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There’s a great old Twilight Zone episode (“Elegy”) in which future astronauts crash land on an asteroid that seems very much like earth. They look for help in a town—only to find all the people frozen in different tableaus: an unattractive woman winning a beauty contest, a man celebrating his election as mayor, etc.

They soon find out that the people aren’t frozen in time, as they suspected. Most of the “people” are dummies, but a few are preserved cadavers, posed for eternity “reliving” a favorite moment or a fulfilling a life’s dream. In other words, the asteroid is really a cemetery.

Elegy was far-fetched in the ’60s when the show was produced. No more. A recent front page story in the New York Time reported on a new funeral fad during which the recently deceased are posed as if still alive and engaged in a favorite activity. From the story:

The calls started coming in to the Charbonnet-Labat Funeral Home during its June 12 viewing for Miriam Burbank, who died at 53 and spent her service sitting at a table amid miniature New Orleans Saints helmets, with a can of Busch beer at one hand and a menthol cigarette between her fingers, just as she had spent a good number of her living days .

Other such “living” funerals have included a paramedic displayed “driving” his ambulance, a man dressed for his wake like Che Guevara, and a boxer in the ring waiting for the fight to begin.

Those who don’t want burial but wish to dispose of their remains without contributing to global warming through cremation now in many places can have their remains liquefied and poured in the sewer. From the BBC story about a liquefaction machine now approved for use in Florida:

The system works by submerging the body in a solution of water and potassium hydroxide which is pressurised to 10 atmospheres and heated to 180C for between two-and-a-half and three hours. Body tissue is dissolved and the liquid poured into the municipal water system.

All but bone residue becomes one with sewage. That’s a pretty strong symbolic statement that we are ultimately nothing more than the sum of our chemistry.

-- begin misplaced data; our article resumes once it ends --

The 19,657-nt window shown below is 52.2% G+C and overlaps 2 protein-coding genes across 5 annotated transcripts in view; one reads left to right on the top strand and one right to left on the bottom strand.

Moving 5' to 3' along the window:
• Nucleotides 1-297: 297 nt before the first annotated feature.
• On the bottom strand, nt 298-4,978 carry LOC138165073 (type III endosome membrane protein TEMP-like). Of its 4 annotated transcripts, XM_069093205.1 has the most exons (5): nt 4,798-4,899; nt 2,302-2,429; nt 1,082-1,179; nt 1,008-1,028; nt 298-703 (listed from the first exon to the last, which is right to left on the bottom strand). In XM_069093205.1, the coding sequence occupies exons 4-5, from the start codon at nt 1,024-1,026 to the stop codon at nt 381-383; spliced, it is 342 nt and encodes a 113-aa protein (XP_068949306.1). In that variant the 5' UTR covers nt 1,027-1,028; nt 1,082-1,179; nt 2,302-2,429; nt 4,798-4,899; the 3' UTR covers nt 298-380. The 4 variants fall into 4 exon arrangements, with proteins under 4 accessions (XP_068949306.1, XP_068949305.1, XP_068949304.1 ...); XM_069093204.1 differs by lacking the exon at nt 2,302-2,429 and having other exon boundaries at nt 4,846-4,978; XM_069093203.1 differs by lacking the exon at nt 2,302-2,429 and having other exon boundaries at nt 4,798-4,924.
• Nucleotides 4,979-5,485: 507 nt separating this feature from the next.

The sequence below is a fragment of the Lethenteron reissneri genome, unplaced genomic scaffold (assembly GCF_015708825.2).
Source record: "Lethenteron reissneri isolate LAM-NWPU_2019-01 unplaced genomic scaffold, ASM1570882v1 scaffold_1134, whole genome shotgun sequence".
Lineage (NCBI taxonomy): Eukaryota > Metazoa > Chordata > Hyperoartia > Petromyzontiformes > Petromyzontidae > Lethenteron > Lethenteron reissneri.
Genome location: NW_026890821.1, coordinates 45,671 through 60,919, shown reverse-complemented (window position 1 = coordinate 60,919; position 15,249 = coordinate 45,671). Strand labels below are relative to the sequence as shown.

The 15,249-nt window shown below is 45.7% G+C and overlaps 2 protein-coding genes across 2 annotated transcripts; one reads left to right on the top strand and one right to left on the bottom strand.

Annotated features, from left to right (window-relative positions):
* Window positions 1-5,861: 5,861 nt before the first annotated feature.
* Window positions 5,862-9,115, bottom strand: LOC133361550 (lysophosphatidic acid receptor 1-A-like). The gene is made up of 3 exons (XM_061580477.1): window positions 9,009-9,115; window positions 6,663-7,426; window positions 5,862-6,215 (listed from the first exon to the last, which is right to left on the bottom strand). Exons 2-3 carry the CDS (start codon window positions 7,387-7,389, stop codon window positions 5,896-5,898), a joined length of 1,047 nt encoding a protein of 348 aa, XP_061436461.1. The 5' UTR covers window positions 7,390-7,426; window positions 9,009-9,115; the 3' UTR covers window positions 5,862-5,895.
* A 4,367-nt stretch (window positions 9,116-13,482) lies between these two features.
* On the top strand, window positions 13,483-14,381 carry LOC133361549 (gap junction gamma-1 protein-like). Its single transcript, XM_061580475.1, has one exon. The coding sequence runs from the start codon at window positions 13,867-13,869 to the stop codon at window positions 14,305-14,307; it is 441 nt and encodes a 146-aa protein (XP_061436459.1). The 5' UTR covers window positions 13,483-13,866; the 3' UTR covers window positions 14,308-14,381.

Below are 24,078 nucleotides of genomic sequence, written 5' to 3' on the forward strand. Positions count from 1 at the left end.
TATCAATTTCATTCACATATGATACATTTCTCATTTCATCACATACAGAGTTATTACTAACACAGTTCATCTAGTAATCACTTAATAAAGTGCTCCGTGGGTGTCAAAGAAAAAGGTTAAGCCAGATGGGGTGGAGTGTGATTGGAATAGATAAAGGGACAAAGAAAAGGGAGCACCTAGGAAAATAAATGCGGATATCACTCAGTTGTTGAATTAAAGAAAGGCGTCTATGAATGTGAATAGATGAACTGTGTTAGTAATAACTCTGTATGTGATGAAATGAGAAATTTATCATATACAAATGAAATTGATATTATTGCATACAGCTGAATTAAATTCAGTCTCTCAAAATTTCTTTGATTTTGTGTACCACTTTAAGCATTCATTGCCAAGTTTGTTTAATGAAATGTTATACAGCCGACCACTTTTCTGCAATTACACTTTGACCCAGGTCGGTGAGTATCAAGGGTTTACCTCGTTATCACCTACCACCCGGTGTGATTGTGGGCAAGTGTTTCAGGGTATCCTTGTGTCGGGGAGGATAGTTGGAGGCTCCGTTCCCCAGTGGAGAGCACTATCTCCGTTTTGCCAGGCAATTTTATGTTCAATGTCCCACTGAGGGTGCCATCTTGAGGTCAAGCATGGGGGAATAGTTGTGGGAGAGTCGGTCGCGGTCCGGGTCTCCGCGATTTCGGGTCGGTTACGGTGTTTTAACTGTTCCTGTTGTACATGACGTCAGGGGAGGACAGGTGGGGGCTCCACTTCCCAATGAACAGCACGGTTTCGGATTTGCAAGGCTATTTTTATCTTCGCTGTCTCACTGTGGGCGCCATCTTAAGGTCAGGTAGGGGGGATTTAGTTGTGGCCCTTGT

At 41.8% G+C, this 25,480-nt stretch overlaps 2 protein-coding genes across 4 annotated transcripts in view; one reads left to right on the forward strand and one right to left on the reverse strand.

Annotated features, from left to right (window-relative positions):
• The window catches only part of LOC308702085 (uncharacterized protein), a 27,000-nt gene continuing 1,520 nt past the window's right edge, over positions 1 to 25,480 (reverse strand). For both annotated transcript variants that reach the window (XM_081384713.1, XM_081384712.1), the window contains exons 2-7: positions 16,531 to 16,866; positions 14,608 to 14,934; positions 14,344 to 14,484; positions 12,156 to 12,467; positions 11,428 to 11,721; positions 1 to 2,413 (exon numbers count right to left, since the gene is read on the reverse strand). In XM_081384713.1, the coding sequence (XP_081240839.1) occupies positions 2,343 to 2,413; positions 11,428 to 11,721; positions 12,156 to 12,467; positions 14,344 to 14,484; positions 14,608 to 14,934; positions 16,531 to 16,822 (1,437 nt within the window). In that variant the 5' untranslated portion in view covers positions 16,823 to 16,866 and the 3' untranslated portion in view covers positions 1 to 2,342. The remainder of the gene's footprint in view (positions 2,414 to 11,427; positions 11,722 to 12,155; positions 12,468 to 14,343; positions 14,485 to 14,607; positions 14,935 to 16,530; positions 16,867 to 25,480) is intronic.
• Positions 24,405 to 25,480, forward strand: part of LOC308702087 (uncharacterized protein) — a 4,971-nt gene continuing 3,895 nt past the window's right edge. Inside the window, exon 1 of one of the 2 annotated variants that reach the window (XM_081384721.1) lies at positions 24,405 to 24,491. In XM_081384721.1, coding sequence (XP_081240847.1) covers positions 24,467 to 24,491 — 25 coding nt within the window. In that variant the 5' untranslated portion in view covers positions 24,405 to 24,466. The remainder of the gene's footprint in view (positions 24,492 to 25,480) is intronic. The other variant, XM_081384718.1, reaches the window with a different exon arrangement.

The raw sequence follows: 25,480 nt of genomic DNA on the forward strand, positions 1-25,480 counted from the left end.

I can’t help but compare these novel last arrangements with the traditional Eastern Orthodox funeral of a beloved Archimandrite and monastery abbot in which I was honored to participate as a sub deacon last Saturday. Talk about green! Fr. Theodor’s unembalmed body—no attempt to make him appear “lifelike—was buried in a simple wooden coffin, both he and it destined to become one with the elements in the most natural way possible.

More to the point, his was a real funeral in the old style—open casket, more than four hours of prayer and scripture reading, including the Divine Liturgy. (Hey, we’re Orthodox! We do nothing “short.”)

Unlike many “life celebrations” we see today, the primary focus wasn’t on how Fr. Theodor lived—although, the graveside eulogies certainly paid tribute to his many good works—but rather, the meditations remained fixed throughout on his eternal future. Indeed, that is why his, like all Orthodox funerals, concluded with the dirge hymn “Memory Eternal” as the presiding priest recited the absolution for the dead, consigning “all those things which have proceeded from the weakness of his mortal nature . . . to oblivion.”

This is meant as an observation, not a judgment: As I read the Times story, I was struck by the differences between that old—many would say, archaic—Orthodox way and how final dispositions are increasingly conducted today, divergent approaches to death that also illustrate, I think, contrasting, perhaps incompatible, world views about the meaning and purpose of life.

More, funerals like Archimandrite Theodor’s concentrate on the deceased’s eternal future because participants have faith that he still lives! (O Death, where is your victory? Where is your sting?) In contrast, by focusing primarily on the deceased’s now-past life by posing the body as if still so engaged or by making a political statement in how the body is handled, more contemporary dispositions attempt to deflect the ultimate reality of human mortality. The dead are gone forever, such approaches imply, but at least we can act as if they are still alive.

Wesley J. Smith is a senior fellow at the Discovery Institute’s Center on Human Exceptionalism. He also consults for the Patients Rights Council and the Center for Bioethics and Culture. Photo by Tom Oates, 2013.

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